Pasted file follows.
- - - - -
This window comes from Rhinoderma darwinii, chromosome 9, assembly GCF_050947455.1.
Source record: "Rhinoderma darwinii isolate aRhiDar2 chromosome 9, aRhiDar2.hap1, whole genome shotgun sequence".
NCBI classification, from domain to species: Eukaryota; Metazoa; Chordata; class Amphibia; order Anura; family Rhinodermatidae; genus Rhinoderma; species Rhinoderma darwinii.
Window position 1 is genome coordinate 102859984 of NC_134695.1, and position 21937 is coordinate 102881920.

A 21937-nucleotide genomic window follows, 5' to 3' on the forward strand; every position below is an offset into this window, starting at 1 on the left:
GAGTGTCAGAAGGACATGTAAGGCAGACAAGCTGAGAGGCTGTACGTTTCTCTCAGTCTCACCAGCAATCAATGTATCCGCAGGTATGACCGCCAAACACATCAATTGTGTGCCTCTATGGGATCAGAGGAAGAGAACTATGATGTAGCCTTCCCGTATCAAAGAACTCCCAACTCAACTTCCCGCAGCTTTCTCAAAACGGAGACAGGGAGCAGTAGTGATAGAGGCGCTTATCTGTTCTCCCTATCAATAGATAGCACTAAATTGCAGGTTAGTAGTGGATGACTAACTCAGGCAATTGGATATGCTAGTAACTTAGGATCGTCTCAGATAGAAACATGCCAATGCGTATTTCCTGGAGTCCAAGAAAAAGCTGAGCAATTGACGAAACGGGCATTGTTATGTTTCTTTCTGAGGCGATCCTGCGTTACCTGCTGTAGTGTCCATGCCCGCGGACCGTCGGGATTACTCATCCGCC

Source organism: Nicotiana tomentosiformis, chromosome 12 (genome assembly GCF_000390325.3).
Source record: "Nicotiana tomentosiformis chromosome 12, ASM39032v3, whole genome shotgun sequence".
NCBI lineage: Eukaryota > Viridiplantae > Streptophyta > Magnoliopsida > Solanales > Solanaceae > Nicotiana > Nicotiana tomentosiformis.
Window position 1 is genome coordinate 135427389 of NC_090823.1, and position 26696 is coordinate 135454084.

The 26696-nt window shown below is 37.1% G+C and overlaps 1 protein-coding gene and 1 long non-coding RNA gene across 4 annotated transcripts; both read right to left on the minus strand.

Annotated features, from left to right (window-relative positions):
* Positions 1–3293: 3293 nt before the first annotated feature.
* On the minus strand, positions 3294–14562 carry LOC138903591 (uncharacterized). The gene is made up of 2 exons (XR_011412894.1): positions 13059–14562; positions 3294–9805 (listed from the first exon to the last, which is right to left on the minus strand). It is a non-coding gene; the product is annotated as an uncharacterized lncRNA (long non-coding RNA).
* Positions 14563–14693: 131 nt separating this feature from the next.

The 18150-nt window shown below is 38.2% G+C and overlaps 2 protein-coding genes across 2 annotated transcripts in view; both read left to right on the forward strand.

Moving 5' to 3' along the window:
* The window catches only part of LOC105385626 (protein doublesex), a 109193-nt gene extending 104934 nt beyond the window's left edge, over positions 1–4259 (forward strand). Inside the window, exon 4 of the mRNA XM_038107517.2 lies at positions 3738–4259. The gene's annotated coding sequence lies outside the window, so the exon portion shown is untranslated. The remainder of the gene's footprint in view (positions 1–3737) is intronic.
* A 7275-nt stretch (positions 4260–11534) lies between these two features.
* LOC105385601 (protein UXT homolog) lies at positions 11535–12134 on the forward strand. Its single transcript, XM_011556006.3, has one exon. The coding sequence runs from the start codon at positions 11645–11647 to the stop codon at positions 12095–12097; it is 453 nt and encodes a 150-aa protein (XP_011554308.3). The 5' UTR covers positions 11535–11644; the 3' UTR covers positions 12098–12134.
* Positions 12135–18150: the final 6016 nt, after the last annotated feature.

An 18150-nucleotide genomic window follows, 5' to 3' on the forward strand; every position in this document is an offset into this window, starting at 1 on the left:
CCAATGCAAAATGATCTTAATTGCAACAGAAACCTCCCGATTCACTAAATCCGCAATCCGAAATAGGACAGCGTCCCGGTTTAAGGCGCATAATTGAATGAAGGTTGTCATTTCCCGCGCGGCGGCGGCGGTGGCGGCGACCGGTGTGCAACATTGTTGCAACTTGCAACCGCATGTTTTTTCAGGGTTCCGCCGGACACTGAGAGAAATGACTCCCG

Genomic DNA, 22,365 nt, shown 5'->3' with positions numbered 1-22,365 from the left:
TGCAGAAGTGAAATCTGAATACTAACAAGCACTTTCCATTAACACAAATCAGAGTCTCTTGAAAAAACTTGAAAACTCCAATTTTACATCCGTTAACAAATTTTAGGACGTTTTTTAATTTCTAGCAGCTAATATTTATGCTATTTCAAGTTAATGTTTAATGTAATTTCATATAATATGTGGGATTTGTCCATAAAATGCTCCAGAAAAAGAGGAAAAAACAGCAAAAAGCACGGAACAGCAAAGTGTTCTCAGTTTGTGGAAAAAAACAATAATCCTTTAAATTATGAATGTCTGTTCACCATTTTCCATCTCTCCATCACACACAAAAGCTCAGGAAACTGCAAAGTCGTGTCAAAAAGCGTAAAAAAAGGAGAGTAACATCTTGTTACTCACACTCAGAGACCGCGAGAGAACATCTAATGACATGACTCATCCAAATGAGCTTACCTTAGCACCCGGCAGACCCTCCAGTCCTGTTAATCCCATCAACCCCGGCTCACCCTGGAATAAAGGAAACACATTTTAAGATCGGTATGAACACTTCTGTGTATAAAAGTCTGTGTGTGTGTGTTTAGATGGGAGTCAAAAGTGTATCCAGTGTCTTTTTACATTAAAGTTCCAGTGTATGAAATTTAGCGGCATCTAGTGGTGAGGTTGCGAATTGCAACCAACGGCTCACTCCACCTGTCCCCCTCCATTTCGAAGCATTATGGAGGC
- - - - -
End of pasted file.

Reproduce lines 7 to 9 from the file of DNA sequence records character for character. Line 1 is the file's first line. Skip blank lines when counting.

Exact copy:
Source organism: Nicotiana tomentosiformis, chromosome 12 (genome assembly GCF_000390325.3).
Source record: "Nicotiana tomentosiformis chromosome 12, ASM39032v3, whole genome shotgun sequence".
NCBI lineage: Eukaryota > Viridiplantae > Streptophyta > Magnoliopsida > Solanales > Solanaceae > Nicotiana > Nicotiana tomentosiformis.